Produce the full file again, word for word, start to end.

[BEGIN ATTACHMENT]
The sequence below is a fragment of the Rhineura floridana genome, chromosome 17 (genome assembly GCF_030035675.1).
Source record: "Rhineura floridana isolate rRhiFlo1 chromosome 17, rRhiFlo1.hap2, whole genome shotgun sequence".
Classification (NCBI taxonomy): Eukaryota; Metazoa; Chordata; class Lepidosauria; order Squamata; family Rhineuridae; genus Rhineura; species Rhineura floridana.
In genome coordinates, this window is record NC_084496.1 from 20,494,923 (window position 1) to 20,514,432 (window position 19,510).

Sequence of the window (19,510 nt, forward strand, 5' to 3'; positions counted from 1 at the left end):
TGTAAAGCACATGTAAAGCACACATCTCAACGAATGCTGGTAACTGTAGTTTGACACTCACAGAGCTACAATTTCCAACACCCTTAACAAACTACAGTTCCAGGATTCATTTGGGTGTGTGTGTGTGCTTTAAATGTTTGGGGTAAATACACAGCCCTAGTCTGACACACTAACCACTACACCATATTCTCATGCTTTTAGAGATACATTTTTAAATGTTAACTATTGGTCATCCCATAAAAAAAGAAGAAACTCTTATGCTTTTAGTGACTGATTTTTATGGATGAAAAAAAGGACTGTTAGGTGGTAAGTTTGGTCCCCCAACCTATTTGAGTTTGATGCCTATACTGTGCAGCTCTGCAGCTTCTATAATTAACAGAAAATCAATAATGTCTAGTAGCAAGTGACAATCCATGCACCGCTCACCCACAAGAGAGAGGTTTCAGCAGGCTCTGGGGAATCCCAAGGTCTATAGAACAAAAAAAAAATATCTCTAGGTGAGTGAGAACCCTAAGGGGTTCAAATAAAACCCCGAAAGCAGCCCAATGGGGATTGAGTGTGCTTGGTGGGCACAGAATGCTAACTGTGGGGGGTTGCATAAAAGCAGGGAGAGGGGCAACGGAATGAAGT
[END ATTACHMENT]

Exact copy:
The sequence below is a fragment of the Rhineura floridana genome, chromosome 17 (genome assembly GCF_030035675.1).
Source record: "Rhineura floridana isolate rRhiFlo1 chromosome 17, rRhiFlo1.hap2, whole genome shotgun sequence".
Classification (NCBI taxonomy): Eukaryota; Metazoa; Chordata; class Lepidosauria; order Squamata; family Rhineuridae; genus Rhineura; species Rhineura floridana.
In genome coordinates, this window is record NC_084496.1 from 20,494,923 (window position 1) to 20,514,432 (window position 19,510).

Sequence of the window (19,510 nt, forward strand, 5' to 3'; positions counted from 1 at the left end):
TGTAAAGCACATGTAAAGCACACATCTCAACGAATGCTGGTAACTGTAGTTTGACACTCACAGAGCTACAATTTCCAACACCCTTAACAAACTACAGTTCCAGGATTCATTTGGGTGTGTGTGTGTGCTTTAAATGTTTGGGGTAAATACACAGCCCTAGTCTGACACACTAACCACTACACCATATTCTCATGCTTTTAGAGATACATTTTTAAATGTTAACTATTGGTCATCCCATAAAAAAAGAAGAAACTCTTATGCTTTTAGTGACTGATTTTTATGGATGAAAAAAAGGACTGTTAGGTGGTAAGTTTGGTCCCCCAACCTATTTGAGTTTGATGCCTATACTGTGCAGCTCTGCAGCTTCTATAATTAACAGAAAATCAATAATGTCTAGTAGCAAGTGACAATCCATGCACCGCTCACCCACAAGAGAGAGGTTTCAGCAGGCTCTGGGGAATCCCAAGGTCTATAGAACAAAAAAAAAATATCTCTAGGTGAGTGAGAACCCTAAGGGGTTCAAATAAAACCCCGAAAGCAGCCCAATGGGGATTGAGTGTGCTTGGTGGGCACAGAATGCTAACTGTGGGGGGTTGCATAAAAGCAGGGAGAGGGGCAACGGAATGAAGT